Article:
Position 50:01.137N 003:57.330W
The winds came indeed By the time we dropped one of the gennoa's, we also furled in the remaining one a bit and put the first reef in the mainsail. 2 hrs. later we put in the second reef and some time later we dropped the main all the way. So no now we were sailing with only half a gennoa and still doing 8.5 kts average.
The wind had picked up to 35 kts and the waves grew bigger and bigger. The boat steered very well but it's a bit more tiring steering. We decided that because of the conditions, Marc and I would steer through the night.
We had some pre made lasagna for dinner but Jantine made a delicious dessert, backed banana with a bit of rum and sugar. That was a real treat indeed.
As the night went on the wind dropped a bit but the waves were still pretty high, high enough for Marc to set the speed record at 14.9 kts surfing down the waves with only half a gennoa. Overall we did about 165 Nm that day and that's a day record for this trip
At sunrise the waves had decreased also a bit, enough to set the main again double reefed and we pooled out the gennoa. With a Westerly wind, we're now pointing at Brest. The plan is to then sail Northeast, to the South coast of England, head for Dover and cross the Channel there. By this we can avoid the South West of England where another depression is forecasted to bring a lot of wind.
The plan was to point at Brest... well whatever. The wind changed so we gibed and then we were pointing at Land’s End.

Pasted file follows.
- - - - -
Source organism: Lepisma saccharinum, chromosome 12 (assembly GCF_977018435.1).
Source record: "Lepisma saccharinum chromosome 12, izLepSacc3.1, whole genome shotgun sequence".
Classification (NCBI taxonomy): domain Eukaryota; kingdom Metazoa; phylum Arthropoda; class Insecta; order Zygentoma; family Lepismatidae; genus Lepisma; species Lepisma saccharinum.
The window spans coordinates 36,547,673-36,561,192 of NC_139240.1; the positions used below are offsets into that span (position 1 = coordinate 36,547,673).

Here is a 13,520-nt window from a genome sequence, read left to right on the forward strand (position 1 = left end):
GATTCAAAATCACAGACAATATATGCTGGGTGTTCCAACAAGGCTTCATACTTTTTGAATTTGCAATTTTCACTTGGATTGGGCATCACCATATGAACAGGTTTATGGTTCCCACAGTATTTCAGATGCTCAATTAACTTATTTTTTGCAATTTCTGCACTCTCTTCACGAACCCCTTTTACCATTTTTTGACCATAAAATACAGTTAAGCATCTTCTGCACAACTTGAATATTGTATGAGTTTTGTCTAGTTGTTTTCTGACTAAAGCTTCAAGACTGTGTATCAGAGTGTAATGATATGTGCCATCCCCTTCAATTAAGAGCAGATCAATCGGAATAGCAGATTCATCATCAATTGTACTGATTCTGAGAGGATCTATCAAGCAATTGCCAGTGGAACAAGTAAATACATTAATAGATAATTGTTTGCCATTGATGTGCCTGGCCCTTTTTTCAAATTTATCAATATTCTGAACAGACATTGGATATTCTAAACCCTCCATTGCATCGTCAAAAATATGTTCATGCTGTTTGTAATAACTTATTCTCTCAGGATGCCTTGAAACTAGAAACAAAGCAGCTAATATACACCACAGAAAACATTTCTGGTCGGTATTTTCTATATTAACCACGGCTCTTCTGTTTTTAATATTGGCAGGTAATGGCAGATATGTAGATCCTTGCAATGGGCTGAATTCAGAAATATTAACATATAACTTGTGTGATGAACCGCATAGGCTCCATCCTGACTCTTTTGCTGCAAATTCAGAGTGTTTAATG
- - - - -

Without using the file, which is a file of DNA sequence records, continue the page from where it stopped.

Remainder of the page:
Again it was a very nice and sunny day and on top of that we got visited by a pack of dolphins, not just once but three times. The last group was really funny. They were doing all kind of tricks jumping out of the water. It even looked like they were trying to splash Jantine who was watching them on the bow. Later that day we also saw a huge turtle.
Last night we got to see the first sight of land. Not real land yet but the lighthouse of Bishop Rock just South of the Scilly Isles. From now on we have to be very careful and watch out for other ships. The Sea-me sure helps other vessels to see us but the AIS that's supposed to give us information about the others does not really work. It only shows vessels that are very, or better, way too close by. It might be that the antenna is too low to work accurately. Which is a bit strange because the one I had before worked fine with the same antenna. Anyway, we checked in properly with the Falmouth Coastguard and now we’re on our way into the Channel just about South of Dartmouth.
The wind has died a bit but it’s supposed to pick up again later today. The direction is fine though and if it stays this way, it'll bring us all the way to Scheveningen.